To check if there exists some functional divergence between proteins of Amy1θ and Amy1λ, initially, we analyzed the primary and secondary structures. We found two group-specific amino acid substitutions, His97Arg and Asp233Asn, located on the 4th β-strand in domain B and the 6th α-helix in domain A, respectively (Fig. 4). Then we built protein models, and found that when Asp233 was replaced by Asn233, Amy1λ proteins failed to form the α-amylase-acarbose inhibitor complex (Amy1-AF1) in the SBS1 region (Additional file 6).

Fig. 4
figure4

Protein sequence alignment of 403 amino acid residues. Secondary structure prediction was based on structures of barley 1AMY (blue) and rice 3WN6 (red) with α-helices displayed as coils, β-strands as arrows, strict β-turns as TT letters, active sites as triangles, Ca2+ binding sites as stars and catalytic sites as circles. Domain A: a (β/α)8-barrel of 286 residues, domain B: 64 residues, connecting strand β3 and helix α4 of the barrel, domain C: 53 residues forming a five stranded anti-parallel β-sheet. Two amino acids (Arg97 and Asn233), specific to Amy1λ proteins, were highlighted in pink

Expression profiles of Amy1 genes

We quantified transcript levels of Amy1θ and Amy1λ genes at germinating or early seedling stages. In bread wheat (cv. CS), the 11 full-length copies were divided into five subgroups, TaAmy1-A1/A2, TaAmy1-D1, TaAmy1-B1/B2/D2, TaAmy1-A3/D3 and TaAmy1-B3/B4/B5, based on sequence homology. TaAmy1-B1/B2/D2 transcripts were the most abundant, followed by TaAmy1-D1 and TaAmy1-A3/D3, and subgroups TaAmy1-A1/A2 and TaAmy1-B3/B4/B5 were less expressed under all the four sampling points (Fig. 5A). In barley (cv. Morex), HvAmy1θ was significantly expressed at higher levels than HvAmy1λ (Fig. 5B).

Fig. 5
figure5

The relative expression levels of Amy1 genes in wheat (cv. CS, A) and barley (cv. Morex, B) during germinating or early seedling stages. Three technical replicates were performed in each expression analysis. Error bars represent SE

We introduced three wheat lines with high levels of α-amylase activities in ripe grains and three extreme low-level landraces for α-amylase assay (Additional file 7). In the grain development, all the six lines retained high α-amylase activities until 24 DPA; and from 26 DPA through to the end, high-level lines declined with lower rates and resulted in higher levels compared with the landraces (Fig. 6A). These changes prompted us to further investigate whether the Amy1 copies were differentially expressed among these lines. Using an universal primer pair TaAmy1-RT-F/R, we observed an overall expression peak in Guinong19 at 28 DPA, which appeared slightly later in Mianmai43 and Jinan17. Their transcript levels were significantly higher than those of the other three landraces at 30 DPA (Fig. 6B). Further we performed copy-specific analysis at 28 DPA. It showed that the overall expression of TaAmy1 in developing grains was largely contributed by TaAmy1-A1/A2 and TaAmy1-D1, while TaAmy1-B1/B2/D2, TaAmy1-A3/D3 and TaAmy1-B3/B4/B5) were hardly detected (Fig. 6C).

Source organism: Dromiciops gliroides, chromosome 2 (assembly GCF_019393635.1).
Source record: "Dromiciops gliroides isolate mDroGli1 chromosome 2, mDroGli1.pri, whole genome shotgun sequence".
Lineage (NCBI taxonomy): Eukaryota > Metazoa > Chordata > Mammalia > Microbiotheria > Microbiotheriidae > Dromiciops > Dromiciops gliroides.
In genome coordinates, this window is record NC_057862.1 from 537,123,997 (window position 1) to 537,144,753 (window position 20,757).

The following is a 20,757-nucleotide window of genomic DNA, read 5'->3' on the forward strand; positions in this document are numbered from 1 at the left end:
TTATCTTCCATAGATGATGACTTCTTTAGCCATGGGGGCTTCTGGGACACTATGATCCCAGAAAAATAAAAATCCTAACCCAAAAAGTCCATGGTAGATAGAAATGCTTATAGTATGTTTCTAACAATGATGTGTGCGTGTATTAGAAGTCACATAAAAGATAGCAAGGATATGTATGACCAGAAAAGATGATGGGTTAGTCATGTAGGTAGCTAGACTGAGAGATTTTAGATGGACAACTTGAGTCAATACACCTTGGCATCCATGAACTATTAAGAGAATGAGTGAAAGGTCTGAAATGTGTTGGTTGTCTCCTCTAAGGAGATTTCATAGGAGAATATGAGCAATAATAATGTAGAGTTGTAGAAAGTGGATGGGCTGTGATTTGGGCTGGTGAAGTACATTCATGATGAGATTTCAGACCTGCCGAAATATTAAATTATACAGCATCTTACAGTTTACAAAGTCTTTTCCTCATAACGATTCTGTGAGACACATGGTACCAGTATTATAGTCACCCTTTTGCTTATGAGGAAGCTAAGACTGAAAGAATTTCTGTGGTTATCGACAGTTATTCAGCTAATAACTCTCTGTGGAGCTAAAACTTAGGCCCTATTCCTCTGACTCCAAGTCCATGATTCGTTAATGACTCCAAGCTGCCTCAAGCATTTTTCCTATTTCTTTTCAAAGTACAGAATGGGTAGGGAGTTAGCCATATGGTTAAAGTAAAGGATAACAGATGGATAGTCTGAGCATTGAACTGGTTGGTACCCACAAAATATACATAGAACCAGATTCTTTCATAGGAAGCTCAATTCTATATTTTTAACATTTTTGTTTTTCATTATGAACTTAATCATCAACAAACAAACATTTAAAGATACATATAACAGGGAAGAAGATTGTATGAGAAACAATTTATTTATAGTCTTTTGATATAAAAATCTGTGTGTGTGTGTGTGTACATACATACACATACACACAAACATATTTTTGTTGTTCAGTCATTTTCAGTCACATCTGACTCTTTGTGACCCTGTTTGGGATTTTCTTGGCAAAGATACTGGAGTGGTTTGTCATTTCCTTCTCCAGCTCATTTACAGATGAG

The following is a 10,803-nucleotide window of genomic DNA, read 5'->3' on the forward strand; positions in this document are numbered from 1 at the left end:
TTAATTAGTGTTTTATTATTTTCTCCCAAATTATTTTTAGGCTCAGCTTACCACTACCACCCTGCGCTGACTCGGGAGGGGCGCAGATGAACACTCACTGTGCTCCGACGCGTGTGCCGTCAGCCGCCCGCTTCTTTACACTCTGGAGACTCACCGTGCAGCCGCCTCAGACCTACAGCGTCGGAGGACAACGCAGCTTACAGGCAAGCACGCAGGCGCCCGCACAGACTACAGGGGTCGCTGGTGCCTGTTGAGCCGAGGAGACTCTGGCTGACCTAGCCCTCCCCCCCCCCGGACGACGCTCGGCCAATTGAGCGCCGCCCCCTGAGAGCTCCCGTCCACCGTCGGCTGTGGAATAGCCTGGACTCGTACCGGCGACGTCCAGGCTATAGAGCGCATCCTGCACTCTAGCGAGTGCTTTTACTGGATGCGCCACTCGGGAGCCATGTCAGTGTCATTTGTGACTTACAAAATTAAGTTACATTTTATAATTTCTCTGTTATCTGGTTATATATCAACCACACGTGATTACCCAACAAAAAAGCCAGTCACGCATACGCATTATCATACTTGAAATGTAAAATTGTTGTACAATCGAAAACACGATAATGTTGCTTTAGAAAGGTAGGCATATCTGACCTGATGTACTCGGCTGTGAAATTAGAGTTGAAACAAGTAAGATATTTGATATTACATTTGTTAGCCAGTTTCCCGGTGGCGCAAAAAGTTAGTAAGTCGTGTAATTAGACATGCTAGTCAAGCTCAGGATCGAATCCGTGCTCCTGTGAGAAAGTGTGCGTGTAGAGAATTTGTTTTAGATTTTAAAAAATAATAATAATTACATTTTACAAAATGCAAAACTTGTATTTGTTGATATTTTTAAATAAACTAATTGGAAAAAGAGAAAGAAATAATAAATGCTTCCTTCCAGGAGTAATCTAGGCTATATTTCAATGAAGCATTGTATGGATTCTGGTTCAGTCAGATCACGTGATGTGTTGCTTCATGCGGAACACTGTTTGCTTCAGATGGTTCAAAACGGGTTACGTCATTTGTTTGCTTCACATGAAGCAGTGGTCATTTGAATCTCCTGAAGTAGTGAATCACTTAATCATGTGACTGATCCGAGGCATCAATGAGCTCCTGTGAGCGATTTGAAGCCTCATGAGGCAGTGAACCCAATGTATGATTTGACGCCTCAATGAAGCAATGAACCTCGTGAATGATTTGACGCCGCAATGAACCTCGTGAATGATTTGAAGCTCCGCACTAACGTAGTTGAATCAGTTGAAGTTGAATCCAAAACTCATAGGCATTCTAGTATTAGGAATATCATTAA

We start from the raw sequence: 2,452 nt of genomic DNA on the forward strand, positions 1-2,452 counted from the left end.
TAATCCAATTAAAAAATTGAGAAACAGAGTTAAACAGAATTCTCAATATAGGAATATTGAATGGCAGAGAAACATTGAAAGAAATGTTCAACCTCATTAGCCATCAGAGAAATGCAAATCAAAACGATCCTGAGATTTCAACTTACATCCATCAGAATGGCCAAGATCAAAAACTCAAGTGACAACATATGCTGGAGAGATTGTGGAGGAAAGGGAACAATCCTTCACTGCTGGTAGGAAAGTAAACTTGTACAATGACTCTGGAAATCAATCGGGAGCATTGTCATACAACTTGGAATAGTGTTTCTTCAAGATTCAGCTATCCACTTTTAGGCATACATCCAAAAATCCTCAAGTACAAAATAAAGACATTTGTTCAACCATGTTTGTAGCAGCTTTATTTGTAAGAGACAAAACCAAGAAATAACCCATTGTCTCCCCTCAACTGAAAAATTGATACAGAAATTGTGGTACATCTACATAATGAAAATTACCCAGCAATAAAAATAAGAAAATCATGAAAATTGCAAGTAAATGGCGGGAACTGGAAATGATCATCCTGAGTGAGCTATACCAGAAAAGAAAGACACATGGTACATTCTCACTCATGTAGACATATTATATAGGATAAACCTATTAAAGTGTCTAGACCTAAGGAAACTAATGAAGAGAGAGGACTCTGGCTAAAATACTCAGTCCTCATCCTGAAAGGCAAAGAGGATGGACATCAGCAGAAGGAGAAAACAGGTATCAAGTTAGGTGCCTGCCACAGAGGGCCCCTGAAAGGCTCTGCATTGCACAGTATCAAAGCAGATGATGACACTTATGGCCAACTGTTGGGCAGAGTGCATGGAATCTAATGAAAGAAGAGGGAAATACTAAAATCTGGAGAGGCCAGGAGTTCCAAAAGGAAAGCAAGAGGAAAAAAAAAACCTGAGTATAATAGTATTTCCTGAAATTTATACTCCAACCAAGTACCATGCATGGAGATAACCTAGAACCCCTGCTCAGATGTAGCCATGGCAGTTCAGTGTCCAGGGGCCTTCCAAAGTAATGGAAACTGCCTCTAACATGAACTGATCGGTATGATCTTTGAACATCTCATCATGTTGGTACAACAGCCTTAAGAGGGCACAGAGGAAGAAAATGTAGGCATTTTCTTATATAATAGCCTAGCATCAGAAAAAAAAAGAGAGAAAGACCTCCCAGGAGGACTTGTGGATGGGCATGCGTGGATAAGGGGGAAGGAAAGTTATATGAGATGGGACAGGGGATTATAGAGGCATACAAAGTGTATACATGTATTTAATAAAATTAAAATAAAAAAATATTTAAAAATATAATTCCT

Fig. 6
figure6

Dynamic changes of total α-amylase activities and expression levels of TaAmy1 genes during grain development. (a) Changes of total α-amylase activities. (b) TaAmy1 relative expression during late stages of grain development. (c) Relative expression of five TaAmy1 subgroups at 28 DPA. Three technical replicates were performed in each expression analysis. Significance values were calculated using Duncan’s multiple range tests. Error bars represent SE

Discussion

Copy number variation of Amy1 genes in bread wheat and barley